When travelling, soaking up the local culture remains incomplete if one has not tried the food. When you are vegetarian, eating local becomes difficult in most regions of the world. On a trip to Austria, my vegetarian friend and I ate enough baked potatoes to last a lifetime while the other two friends feasted on local delicacies 🙂
Friends and family know I do not scout around for a South Indian vegetarian restaurant; honestly, it is impossible to find even Indian, especially in smaller towns. There have been times when I have been surprised by what I found by chance. I have had some amazing Ukranian in Krakow and spring rolls in Ubud in a warung, and warungs typically serve cheap, tasty non-vegetarian fare.
I get asked how I manage.
I usually go through the menu (and in many touristy places, they are on display) and try to find something, even if it is only a starter or appetiser. These days food is not necessarily local, especially in touristy areas; one can find global cuisine, and there will be something vegetarian always. Several years ago, on a visit to Munich, we ate several Italian meals at a restaurant near our B&B. The chef spoke Italian and me, Spanish, and we never got the order wrong 🙂 Or the time in Spain which I talked about here.
It is a lot easier in bigger cities and can be a bit challenging in smaller towns. I was in Carcassonne recently. First off, it is off-season; the city sleeps early, wakes up late, takes an afternoon siesta and hibernates on weekends. Finding vegetarian was a bit like a hunt, but I didn’t starve.
Since eating local is limited or nil, I do not take pics of food. When I eat something nice and new, I remember to take pics AFTER grabbing a bit or polishing the plate. On my recent trip (I was away for a long time, a record of sorts for me), I made a conscious effort to take notes on what I ate. I was successful to a large extent; then there have been occasions when I forgot or remembered to take pics after starting to eat.
So what did I eat? Sandwiches, cheese (especially goat cheese), and the humble croissant were all readily available.
I ate a variety of felafels. None stood out, not even the one from the much sought-after outlet in Marais*, Paris. One particular felafel meal was so terrible that I thought it would give me the Delhi belly. However, it was interesting to see felafel served with a twist. A felafel combo could include salads, sauces, cheese, rice, or fries on the side.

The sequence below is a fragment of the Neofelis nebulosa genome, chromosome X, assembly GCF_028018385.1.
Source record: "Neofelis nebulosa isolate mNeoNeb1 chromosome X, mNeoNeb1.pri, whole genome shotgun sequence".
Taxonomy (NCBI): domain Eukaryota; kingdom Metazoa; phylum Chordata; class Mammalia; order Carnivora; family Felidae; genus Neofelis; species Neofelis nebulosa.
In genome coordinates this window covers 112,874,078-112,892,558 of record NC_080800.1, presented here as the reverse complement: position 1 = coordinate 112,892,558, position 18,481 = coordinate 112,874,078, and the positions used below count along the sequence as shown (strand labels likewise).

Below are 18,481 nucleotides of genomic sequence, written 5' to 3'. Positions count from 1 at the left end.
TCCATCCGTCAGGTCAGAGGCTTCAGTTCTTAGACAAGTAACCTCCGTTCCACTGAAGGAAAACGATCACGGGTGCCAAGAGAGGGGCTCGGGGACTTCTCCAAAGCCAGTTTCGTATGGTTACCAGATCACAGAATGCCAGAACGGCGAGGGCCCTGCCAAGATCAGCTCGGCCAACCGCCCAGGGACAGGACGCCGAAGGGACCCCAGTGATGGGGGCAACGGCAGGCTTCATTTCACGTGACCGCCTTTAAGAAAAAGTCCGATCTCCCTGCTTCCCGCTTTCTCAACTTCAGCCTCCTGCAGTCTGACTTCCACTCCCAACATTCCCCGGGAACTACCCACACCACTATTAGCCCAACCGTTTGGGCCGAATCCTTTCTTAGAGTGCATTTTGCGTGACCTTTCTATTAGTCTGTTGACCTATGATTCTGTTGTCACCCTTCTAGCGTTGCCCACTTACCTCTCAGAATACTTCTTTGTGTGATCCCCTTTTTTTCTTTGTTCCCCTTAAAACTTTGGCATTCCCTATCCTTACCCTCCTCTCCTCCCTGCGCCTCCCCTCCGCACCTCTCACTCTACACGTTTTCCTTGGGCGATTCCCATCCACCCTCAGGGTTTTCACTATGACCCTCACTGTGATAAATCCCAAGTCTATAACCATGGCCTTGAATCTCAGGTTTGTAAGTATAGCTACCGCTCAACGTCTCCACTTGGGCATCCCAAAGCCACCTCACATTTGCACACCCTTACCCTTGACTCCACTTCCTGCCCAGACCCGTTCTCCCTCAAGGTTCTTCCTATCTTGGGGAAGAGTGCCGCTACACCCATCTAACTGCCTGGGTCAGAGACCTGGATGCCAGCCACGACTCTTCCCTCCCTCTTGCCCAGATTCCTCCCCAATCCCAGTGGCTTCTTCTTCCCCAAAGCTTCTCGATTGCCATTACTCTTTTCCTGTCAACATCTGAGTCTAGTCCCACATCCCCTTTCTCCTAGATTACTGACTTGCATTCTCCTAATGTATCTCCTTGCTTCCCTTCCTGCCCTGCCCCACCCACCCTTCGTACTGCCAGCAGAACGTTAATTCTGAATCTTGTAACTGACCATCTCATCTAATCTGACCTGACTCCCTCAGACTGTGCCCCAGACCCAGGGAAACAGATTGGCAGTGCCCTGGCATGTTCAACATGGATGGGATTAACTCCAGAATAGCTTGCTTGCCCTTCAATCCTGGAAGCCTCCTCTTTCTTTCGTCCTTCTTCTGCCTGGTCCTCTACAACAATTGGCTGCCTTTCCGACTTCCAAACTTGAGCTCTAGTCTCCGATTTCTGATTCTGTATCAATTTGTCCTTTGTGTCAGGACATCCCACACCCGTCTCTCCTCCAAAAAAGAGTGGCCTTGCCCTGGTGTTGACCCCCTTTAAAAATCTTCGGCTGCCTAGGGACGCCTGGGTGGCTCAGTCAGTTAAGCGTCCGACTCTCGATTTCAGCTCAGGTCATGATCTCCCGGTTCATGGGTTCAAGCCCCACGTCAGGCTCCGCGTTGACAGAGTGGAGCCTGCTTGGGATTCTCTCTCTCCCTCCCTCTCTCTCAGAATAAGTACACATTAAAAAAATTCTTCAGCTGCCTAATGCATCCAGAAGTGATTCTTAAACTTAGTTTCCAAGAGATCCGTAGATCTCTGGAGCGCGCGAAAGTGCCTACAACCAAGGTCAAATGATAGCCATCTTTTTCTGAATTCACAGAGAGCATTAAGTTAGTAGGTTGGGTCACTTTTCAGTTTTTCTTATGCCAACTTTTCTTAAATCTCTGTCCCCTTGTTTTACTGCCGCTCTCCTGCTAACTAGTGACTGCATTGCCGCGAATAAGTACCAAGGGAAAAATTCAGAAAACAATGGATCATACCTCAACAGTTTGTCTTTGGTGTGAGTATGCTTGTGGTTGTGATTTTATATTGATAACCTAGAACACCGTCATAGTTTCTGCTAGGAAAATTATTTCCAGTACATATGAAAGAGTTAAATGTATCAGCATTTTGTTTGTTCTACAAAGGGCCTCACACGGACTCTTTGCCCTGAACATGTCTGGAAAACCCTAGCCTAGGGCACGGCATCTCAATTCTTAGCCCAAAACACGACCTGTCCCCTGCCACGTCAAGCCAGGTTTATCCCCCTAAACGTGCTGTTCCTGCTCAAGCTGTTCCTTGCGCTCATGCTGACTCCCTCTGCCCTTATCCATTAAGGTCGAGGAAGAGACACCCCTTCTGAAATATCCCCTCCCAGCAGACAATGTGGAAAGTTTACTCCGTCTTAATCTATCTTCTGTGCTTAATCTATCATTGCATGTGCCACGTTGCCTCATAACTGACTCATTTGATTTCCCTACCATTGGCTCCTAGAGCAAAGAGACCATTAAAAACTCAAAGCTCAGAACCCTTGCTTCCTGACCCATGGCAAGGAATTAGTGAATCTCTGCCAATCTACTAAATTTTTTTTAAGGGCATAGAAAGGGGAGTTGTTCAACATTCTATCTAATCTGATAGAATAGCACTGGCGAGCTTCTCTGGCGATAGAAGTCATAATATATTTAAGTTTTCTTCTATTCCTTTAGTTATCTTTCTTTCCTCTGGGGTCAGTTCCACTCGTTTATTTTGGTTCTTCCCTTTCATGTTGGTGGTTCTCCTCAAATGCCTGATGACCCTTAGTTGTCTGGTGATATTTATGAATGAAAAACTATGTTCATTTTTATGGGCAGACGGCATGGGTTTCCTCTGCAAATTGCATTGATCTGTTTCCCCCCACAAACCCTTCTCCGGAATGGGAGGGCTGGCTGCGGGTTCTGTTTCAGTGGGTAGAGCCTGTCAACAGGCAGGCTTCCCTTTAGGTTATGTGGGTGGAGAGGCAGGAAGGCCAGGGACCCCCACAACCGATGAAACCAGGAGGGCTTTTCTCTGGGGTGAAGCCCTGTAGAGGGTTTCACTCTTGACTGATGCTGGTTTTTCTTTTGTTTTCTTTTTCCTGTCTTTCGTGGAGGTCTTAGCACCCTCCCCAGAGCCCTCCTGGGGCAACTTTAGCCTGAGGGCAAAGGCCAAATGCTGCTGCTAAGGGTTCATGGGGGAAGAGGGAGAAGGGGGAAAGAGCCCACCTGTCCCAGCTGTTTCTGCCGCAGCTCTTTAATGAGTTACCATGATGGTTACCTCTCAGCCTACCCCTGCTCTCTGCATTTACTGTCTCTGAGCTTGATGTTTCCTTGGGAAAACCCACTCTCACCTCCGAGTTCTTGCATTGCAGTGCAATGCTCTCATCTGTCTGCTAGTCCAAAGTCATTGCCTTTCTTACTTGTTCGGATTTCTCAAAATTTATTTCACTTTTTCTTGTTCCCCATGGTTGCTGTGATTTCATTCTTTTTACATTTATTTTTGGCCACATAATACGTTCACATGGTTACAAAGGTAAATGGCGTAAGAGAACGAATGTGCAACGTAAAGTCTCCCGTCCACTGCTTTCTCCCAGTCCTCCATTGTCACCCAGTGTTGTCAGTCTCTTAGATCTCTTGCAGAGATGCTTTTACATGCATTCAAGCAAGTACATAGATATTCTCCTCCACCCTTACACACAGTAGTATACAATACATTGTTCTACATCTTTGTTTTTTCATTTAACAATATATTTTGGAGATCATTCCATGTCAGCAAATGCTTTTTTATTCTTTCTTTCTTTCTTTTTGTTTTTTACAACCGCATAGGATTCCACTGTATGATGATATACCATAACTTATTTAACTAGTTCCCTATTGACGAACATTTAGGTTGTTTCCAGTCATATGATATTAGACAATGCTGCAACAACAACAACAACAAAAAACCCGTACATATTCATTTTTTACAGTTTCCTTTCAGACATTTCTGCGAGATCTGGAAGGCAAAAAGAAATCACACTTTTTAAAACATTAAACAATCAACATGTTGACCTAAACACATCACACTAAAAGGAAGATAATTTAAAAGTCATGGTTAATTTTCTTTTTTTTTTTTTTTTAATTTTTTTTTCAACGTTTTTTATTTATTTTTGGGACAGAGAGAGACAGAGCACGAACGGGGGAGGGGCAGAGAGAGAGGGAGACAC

I ate some yummy pizzas and several plates of pasta and some couscous too. One pasta that stood out was in Lyon at Le Vieux Lyon on Rue Saint-Jean; ravioli cooked three ways (Saint-Marcellin sauce, porcini mushroom sauce and pesto sauce). My birthday dinner was satiating, too (very good hummus and gnocchi in red sauce. I think I make tasteful hummus so I do not easily like any other).
Crepes and Waffles are readily available too, but not being a fan of either, I stayed away from them. But if these were my only food options, I would certainly make a meal of it. I had one Indian meal on this trip and it was surprisingly good.
I revisited a post about being vegetarian that I wrote a few years back. One thing I stand by is that if you are fussy, then it can get tricky. On top of that, it can be challenging if you have dietary restrictions. Ready-to-eat food packets (MTR) might be your only option.
Travelling overseas with a working phone has the added benefit of being able to find food 🙂 You could also look up websites such as this. Are you a vegetarian? How do you manage? How do your vegetarian friends manage? Any tips and/or suggestions on how you deal with being a vegetarian while on a trip? Do drop me a line and share your thoughts.
*And for those who think felafel is Jewish, just because the outlet is in a very Jewish area, not it is not. Felafel is very middle-eastern.
Edit: On reading this post, a dear friend suggested vegan as an option as the world is trying to eat less meat. Works well in bigger cities, but is still not a default, readily available option and is difficult in smaller towns. Sometimes these restaurants could be a short bus/train away. Vegan works if you plan your day well and add a meal time and place, unlike me who decides to eat when hungry and never have a fixed time for meals while on holiday.